On 02 October 2023 we rebranded to Heidelberg Materials. As well as aligning with our parent company, our new name better reflects the company we are today.
We’re focused on driving down carbon emissions, increasing the use of recycled materials to grow the circular economy and leading our industry towards net zero with innovative projects such as carbon capture and storage.
Some of the new Heidelberg Materials signage and vehicle livery is already in place and we hope to have completed this within the next two years. Please note that our email and website details have also changed.
Barton Quarry is a sand and gravel quarry located next to the A38, South of Burton-on-Trent. It opened in 1972 and covers an area of 290Ha and is currently producing approximately 500kt of and and gravel per annum through 2 processing plants. The Quartzitic material it produces from a river terrace deposit alongside the river Trent is primarily used for concrete and concrete products. Current reserves are around 1.4Mt, with a proposed extension providing a further 5.5Mt to the west of the existing site.
The site currently has 14 employees.
Interesting Fact: Barton was the site of one of the largest combined Emergency services training exercises in 2014 involving over 100 representative from the Fire Service, RAF, Army, Police and St Johns Ambulance.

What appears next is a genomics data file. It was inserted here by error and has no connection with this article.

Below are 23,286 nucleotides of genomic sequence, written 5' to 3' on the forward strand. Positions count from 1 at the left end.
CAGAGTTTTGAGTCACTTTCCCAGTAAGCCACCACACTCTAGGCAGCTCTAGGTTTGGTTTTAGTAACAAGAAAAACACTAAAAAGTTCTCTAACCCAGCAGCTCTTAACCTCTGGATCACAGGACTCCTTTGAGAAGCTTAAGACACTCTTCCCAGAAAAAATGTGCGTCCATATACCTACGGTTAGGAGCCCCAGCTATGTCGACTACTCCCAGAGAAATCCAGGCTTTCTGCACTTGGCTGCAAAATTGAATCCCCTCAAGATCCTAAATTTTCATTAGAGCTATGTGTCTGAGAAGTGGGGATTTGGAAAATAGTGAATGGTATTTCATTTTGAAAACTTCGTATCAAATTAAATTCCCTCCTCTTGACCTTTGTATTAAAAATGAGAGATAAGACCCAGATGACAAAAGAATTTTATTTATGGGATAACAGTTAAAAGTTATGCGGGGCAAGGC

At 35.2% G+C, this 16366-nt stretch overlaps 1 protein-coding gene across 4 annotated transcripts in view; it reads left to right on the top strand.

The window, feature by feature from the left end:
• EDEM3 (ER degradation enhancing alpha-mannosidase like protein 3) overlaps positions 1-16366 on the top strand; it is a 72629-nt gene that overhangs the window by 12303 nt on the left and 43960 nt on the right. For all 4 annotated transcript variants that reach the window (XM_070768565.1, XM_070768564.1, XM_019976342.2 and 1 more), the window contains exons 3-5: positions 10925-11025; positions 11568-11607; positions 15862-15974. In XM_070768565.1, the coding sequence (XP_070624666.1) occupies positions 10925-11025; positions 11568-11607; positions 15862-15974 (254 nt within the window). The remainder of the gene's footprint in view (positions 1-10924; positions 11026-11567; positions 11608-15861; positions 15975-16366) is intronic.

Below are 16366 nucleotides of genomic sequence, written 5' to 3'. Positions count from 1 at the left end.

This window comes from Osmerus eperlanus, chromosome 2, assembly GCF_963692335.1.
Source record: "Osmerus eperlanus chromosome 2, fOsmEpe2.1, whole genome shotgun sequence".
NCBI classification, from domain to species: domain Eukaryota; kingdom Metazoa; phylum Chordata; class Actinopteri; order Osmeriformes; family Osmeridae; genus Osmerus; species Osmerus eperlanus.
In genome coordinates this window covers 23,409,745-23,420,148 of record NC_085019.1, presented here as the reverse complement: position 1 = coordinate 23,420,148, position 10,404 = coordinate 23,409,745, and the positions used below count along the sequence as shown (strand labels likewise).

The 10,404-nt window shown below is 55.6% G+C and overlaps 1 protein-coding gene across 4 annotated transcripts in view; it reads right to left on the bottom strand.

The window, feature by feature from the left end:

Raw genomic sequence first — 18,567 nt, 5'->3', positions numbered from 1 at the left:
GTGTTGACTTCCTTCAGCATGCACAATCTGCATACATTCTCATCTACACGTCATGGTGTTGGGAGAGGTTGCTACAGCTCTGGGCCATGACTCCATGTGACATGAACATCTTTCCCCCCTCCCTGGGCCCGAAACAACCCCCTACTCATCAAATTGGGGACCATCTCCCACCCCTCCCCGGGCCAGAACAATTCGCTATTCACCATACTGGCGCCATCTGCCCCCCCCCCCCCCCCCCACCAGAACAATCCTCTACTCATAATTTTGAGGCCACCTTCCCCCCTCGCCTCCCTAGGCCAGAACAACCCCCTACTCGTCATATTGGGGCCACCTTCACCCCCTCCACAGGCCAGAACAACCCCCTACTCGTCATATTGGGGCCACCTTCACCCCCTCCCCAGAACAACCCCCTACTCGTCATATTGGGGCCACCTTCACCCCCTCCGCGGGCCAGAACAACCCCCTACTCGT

Archaeological excavations at Barton Quarry
Heidelberg Materials' twelve-year relationship with Phoenix Consulting Archaeology Ltd has resulted in a number of excavations taking place across the quarry, with significant archaeological items being recovered dating from the Neolithic period (c. 3,500-2,000 BC) through to Medieval times (1066-1500). Barton Quarry has revealed a plethora of significant archaeological evidence providing a valuable source of information to historians and the local community about the past.
Heidelberg Materials part funded the Mythaholme bridge, which was installed at the Southern end of the site in 2004 and spans the River Trent. The bridge will eventually form part of the extended “Trent Valley way” long distance footpath, which will run from Birmingham to the Humber estuary.
Barton quarry project to support new quarry lake habitats
A project investigating the long-term management of rare quarry lake habitats at Barton sand and gravel quarry has been selected as one of just six schemes in the UK to participate in the fifth round of our biodiversity competition, the Quarry Life Award.
Restoration progressively follows mineral extraction of this previously degraded landscape, due to intensive agriculture and river-drainage management. It aims to provide as natural an environment as possible, relating back to the original post glacial landscape of Floodplain Forest and wetlands that would have existed alongside a natural river with braided and backwater channels and oxbow lakes.
With early settlement and some woodland clearance this floodplain landscape would have incorporated such features as Riparian and wet floodplain woodland which fits in with the surrounding National Forest, enclosing open water with wetland margins and island complexes, flood meadows and wood pasture grazing areas.
These varied habitats are rapidly being reproduced and will provide ecosystems for species such as wildfowl and wading birds, fish and aquatic invertebrates, amphibians, reptiles and mammals, such as otter and water vole.